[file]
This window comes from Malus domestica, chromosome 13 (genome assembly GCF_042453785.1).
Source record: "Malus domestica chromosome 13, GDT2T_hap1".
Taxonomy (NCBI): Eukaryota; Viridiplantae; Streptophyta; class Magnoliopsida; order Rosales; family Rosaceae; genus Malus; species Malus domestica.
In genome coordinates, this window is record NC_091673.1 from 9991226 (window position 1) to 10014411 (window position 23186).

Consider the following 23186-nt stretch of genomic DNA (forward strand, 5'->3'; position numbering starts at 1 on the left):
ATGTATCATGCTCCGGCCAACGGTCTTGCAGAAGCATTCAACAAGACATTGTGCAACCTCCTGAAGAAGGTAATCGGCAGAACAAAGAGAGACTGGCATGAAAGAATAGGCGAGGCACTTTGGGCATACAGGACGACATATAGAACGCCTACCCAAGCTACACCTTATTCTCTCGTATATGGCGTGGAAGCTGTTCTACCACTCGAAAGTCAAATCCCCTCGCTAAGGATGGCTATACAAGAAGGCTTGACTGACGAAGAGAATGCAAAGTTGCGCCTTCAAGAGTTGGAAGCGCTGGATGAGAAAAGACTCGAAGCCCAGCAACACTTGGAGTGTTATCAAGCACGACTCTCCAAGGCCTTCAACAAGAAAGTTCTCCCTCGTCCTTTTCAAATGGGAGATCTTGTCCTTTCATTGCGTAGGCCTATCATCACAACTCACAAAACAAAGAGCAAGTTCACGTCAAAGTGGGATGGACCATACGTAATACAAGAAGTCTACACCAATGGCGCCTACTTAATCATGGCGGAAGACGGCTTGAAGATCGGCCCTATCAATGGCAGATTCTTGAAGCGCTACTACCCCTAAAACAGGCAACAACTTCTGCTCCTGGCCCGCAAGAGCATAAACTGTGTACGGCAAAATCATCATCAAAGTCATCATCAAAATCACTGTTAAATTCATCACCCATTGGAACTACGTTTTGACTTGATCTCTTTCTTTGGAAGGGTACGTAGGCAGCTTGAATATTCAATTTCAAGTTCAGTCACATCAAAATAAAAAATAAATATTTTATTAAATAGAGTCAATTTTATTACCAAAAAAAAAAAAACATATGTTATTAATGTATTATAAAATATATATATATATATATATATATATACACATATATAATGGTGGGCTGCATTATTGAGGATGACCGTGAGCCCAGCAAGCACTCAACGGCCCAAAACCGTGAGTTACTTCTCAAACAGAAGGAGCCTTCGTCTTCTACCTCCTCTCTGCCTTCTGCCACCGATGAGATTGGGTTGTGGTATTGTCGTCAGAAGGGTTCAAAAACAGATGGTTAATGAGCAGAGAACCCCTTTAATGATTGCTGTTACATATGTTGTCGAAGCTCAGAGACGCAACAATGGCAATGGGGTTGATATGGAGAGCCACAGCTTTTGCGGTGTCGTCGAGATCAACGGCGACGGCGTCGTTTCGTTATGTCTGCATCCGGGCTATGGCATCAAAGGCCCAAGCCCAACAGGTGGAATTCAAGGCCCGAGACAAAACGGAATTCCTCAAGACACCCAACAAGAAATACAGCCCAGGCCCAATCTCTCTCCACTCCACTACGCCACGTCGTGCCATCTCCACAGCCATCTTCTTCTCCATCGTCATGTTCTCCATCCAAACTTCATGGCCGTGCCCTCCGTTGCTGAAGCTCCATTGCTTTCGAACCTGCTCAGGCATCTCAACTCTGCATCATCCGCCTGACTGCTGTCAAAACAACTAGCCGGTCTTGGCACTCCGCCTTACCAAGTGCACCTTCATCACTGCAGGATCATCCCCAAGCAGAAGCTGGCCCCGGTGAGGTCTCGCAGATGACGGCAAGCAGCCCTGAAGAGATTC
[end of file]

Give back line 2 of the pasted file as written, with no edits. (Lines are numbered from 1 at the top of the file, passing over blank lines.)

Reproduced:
Source record: "Malus domestica chromosome 13, GDT2T_hap1".